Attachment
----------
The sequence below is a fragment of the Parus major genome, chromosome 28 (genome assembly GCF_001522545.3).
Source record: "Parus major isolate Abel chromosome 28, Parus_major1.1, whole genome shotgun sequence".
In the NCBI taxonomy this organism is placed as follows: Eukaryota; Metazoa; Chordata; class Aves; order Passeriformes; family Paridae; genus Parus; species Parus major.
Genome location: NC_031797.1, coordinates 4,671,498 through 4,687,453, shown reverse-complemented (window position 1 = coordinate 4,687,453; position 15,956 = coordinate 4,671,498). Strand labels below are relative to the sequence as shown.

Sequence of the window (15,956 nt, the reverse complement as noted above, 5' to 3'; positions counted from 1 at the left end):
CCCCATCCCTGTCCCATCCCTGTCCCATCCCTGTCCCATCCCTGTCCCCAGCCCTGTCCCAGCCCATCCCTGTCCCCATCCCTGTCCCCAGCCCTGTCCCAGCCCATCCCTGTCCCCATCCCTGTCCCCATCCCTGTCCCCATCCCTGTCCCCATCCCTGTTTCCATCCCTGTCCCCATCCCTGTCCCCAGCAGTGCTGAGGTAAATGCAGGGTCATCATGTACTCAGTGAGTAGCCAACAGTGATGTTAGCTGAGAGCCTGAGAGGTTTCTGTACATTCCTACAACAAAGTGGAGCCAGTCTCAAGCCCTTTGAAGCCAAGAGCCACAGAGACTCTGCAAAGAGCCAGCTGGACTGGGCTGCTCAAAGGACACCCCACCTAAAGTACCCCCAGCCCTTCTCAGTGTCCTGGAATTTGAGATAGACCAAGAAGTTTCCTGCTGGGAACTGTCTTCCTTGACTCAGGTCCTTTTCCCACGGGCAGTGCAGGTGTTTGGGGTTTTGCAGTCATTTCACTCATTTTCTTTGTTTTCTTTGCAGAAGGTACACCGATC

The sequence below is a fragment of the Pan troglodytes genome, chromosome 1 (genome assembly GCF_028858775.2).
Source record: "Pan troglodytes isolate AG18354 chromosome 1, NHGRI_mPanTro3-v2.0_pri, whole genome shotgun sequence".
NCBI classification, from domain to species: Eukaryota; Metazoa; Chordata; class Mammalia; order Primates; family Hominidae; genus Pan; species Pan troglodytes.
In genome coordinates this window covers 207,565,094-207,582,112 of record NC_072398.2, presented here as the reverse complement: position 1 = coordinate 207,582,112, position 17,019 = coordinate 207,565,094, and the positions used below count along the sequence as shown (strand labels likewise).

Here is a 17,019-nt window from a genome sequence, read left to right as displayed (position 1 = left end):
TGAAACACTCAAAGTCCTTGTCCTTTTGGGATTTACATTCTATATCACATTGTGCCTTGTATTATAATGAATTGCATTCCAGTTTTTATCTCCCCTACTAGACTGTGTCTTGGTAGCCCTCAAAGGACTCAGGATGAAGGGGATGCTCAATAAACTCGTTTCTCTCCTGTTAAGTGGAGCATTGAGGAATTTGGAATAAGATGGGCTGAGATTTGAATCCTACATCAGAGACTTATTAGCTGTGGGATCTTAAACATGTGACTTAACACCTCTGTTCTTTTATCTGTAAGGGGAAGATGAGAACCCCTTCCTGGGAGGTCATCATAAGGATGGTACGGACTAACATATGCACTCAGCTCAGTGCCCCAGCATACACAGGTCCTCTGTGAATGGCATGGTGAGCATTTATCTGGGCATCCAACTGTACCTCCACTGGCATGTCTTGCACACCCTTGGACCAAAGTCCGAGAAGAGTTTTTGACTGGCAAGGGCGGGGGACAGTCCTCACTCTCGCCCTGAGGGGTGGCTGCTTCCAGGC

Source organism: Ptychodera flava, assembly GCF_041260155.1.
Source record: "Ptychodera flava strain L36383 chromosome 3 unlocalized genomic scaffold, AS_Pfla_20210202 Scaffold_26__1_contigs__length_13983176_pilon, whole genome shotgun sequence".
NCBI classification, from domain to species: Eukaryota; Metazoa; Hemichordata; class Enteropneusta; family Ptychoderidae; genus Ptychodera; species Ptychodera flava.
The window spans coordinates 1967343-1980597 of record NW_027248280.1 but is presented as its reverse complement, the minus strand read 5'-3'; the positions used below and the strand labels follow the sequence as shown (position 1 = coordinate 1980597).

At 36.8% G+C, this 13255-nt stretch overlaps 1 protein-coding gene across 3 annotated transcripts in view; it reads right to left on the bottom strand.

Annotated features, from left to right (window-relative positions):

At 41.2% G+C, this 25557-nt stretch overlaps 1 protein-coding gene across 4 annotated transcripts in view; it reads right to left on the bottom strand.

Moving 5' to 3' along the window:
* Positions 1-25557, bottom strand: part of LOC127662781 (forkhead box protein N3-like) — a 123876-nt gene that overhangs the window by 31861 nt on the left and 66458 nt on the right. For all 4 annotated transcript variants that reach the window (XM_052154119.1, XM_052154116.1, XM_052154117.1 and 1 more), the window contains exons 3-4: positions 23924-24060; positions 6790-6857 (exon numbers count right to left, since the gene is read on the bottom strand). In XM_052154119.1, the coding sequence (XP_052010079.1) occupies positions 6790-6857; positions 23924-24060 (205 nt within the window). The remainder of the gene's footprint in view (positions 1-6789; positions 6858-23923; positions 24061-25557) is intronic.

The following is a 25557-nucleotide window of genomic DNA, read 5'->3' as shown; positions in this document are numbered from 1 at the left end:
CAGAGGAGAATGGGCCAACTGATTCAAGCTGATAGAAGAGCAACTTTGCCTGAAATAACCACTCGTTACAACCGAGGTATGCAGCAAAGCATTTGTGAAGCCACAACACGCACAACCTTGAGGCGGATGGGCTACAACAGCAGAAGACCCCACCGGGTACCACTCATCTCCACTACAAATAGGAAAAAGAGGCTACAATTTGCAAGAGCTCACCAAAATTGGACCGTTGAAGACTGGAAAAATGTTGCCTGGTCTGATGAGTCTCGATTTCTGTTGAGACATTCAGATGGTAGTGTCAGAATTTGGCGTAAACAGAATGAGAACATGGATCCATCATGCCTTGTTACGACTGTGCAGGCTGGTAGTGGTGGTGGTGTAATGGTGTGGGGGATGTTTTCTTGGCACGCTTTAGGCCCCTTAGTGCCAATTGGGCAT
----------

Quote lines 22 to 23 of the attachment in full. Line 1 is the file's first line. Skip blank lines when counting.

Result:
The following is a 25557-nucleotide window of genomic DNA, read 5'->3' as shown; positions in this document are numbered from 1 at the left end:
CAGAGGAGAATGGGCCAACTGATTCAAGCTGATAGAAGAGCAACTTTGCCTGAAATAACCACTCGTTACAACCGAGGTATGCAGCAAAGCATTTGTGAAGCCACAACACGCACAACCTTGAGGCGGATGGGCTACAACAGCAGAAGACCCCACCGGGTACCACTCATCTCCACTACAAATAGGAAAAAGAGGCTACAATTTGCAAGAGCTCACCAAAATTGGACCGTTGAAGACTGGAAAAATGTTGCCTGGTCTGATGAGTCTCGATTTCTGTTGAGACATTCAGATGGTAGTGTCAGAATTTGGCGTAAACAGAATGAGAACATGGATCCATCATGCCTTGTTACGACTGTGCAGGCTGGTAGTGGTGGTGGTGTAATGGTGTGGGGGATGTTTTCTTGGCACGCTTTAGGCCCCTTAGTGCCAATTGGGCAT